These deceptions play out on strengths of digital artefacts in data collection. Experimental participants only have access to information we provide to them, at least in principle. For example, Munger (2017) used different fake user profiles to explore how race and perceived social status impact reactions on anti-racist messages in Twitter. In practice, for an experimental subject it seemed that a white or black user with a high or low number of followers commented on their use of racist slurs (there were four different experimental conditions plus one control condition where no intervention was available). The deception teased out relevant theoretical effects through an experimental design, showing how even an established platform can be used in innovative ways through technical and sociological imagination. Digital tools allow precipice approaches to manipulate users, often without their knowledge. This is partly because digital artefacts are opaque to users - the algorithms, interfaces and systems are developed by mystic companies and we just use them. (For example, you have most likely been part of several experiments already today, as companies like Google and Facebook run several experiments every day to examine the best design of their website, best algorithm to rank content or even just to decide what is the best of 41 different shades of blue to use in the toolbar - an experiment run at Google. Do you know if you have participated in any experiments via online platforms?) John (2019) examined Facebook's service showing the number of friendship connections between conflict areas, such as Israelis and Palestinians. His conclusions were that the displayed numbers were âbullshitâ (his words) but were used by several researchers to illustrate the impact Facebook has on society. This case illustrates how difficult it is to not trust digital artefacts. Experimental deceptions may benefit from this kind of trust, creating an immersion where users correctly believe the system.
The effect of deception can be further enhanced through users' personal data, available to some degree through online services. For example, it is possible to create a Twitter feed that includes content from accounts you follow, collected through Twitter's API. Some of the content could be manipulated to create experimental conditions, creating an experimental study where participants see some parts of the reality. To some degree, this is not novel and could have been done previously with extra efforts. For example, Gerber et al. (2008) pulled people's voting record, a public data set in the United States, and used that when designing a letter to send to experimental participants. With digital artefacts, the benefit is to access much more personal and user-generated content - and people are not only willing to do such work but share such data often with startups and other commercial entities.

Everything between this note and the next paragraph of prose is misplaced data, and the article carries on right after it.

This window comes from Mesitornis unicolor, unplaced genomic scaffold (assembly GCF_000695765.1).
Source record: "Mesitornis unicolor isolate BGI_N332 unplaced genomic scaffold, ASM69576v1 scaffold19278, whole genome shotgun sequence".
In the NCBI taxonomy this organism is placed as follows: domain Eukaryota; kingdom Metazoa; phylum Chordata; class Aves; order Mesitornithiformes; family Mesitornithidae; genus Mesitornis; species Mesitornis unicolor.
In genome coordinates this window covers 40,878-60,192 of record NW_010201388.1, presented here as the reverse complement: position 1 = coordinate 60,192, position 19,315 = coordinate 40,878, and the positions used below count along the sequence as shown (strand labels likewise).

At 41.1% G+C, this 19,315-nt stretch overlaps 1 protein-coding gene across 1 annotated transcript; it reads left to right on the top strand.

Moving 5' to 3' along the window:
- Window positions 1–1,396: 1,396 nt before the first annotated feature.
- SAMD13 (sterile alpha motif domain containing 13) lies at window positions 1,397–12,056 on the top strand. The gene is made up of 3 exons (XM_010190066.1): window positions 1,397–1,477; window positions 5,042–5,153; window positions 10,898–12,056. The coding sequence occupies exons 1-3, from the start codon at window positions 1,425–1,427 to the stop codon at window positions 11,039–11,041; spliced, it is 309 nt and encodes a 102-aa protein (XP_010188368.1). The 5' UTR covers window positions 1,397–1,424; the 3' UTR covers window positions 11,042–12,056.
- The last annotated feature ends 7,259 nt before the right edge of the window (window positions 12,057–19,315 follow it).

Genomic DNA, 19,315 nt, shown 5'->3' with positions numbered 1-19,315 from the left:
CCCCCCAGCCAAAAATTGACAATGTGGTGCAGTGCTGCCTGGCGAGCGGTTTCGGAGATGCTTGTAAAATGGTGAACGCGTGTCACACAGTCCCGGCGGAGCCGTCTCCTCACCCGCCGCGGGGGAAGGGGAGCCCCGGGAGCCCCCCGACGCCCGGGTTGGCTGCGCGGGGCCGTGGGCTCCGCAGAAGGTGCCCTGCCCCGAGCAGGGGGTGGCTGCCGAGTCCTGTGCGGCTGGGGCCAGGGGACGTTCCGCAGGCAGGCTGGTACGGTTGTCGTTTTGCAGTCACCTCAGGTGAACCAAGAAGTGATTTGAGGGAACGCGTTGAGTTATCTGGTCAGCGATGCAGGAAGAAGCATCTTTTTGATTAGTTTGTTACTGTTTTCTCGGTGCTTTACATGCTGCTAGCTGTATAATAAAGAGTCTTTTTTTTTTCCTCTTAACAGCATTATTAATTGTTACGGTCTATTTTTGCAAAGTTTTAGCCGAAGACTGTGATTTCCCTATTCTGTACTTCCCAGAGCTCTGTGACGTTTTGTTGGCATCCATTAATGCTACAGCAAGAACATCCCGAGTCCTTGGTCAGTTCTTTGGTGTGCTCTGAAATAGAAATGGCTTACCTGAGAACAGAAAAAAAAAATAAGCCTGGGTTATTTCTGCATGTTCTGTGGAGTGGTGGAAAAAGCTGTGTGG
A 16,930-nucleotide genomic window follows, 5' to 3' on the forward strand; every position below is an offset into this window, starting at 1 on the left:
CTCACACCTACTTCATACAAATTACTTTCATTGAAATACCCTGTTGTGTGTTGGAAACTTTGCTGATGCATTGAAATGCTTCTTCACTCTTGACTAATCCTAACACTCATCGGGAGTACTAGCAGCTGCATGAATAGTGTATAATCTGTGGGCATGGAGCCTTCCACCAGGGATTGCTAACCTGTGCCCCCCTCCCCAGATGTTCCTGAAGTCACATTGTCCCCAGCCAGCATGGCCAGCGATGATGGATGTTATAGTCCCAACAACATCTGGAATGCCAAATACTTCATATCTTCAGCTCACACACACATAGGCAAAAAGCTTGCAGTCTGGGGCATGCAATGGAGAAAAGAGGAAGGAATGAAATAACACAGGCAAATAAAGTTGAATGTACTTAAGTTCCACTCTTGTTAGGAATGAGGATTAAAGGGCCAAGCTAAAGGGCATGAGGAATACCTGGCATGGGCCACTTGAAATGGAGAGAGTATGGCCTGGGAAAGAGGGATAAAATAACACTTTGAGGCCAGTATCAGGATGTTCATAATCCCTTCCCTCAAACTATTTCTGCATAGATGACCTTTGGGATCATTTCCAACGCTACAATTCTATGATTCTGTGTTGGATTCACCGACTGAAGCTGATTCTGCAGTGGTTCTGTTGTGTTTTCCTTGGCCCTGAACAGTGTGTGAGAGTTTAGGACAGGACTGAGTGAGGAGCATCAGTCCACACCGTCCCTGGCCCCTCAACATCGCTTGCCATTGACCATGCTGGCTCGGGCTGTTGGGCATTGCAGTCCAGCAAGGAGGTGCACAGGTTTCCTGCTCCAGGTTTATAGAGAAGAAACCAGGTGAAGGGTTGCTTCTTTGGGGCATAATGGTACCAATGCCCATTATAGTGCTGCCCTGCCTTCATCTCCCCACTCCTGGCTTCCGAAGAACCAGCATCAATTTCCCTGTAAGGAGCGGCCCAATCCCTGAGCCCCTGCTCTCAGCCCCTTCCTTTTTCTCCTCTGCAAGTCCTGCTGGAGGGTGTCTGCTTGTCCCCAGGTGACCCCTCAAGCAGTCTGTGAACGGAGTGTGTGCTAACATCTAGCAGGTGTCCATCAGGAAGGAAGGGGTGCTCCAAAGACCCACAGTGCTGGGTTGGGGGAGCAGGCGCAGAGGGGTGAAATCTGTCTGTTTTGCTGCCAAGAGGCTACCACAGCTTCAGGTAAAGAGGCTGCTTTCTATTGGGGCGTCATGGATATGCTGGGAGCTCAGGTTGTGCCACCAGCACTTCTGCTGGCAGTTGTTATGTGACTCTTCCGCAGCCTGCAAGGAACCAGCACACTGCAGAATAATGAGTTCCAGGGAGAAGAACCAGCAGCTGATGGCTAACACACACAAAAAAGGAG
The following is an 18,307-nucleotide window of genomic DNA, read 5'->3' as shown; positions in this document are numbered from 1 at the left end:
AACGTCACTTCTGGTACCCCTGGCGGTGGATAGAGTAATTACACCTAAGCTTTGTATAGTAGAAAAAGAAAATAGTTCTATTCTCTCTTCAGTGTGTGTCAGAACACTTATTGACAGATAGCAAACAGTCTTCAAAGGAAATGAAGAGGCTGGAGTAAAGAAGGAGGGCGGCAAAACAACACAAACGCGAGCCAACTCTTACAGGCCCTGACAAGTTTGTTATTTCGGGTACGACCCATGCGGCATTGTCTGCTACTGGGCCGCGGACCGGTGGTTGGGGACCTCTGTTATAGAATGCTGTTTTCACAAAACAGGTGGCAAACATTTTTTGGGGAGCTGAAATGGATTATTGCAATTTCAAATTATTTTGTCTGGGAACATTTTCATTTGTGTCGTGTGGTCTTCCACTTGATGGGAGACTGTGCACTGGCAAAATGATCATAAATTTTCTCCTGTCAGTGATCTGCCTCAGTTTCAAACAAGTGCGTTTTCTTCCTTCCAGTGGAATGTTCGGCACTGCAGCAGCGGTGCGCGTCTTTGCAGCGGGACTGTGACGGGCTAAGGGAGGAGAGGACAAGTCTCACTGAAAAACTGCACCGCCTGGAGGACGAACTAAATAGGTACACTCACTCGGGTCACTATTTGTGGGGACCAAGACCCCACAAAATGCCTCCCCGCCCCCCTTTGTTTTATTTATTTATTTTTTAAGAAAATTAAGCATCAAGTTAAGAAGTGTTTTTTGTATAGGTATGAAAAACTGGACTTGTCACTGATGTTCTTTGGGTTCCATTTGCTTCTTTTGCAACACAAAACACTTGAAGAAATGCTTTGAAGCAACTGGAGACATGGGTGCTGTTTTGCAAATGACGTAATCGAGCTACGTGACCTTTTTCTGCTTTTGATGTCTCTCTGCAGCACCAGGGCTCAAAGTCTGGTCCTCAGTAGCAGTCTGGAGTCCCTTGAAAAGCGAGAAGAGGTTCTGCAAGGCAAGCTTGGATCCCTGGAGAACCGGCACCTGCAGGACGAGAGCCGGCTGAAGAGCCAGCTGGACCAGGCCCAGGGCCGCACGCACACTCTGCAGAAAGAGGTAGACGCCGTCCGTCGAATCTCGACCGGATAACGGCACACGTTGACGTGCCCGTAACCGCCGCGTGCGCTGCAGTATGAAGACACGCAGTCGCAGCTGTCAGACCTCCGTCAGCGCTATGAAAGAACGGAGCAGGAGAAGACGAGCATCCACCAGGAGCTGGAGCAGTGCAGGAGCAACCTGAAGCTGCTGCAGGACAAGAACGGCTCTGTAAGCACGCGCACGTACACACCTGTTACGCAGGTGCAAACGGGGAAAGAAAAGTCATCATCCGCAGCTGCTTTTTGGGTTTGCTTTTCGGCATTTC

Our discussion on control and deception opportunities is part of the experimental design or planning the experiments so that they end up correctly studying what researchers wanted to study. Interactive artefacts as research instruments do not revolutionise the execution of experimental research. They might make it cheaper and more accessible through online platforms, allow running more experiments outside the laboratory settings and thus increase ecological validity; might allow stronger standardisation of the participation process through virtual reality or robots; or might allow immersive deceptions. However, the core questions of samples and control do not vanish; rather, they need reconsideration. Some opportunities to mitigate these challenges may come from collecting paradata during an experimental process. Furthermore, increasing sample sizes can improve the statistical process, thus allowing scholars to make stronger statements. These opportunities and challenges in experimental design must be weighted with opportunities the study has for scholarship and research ethics.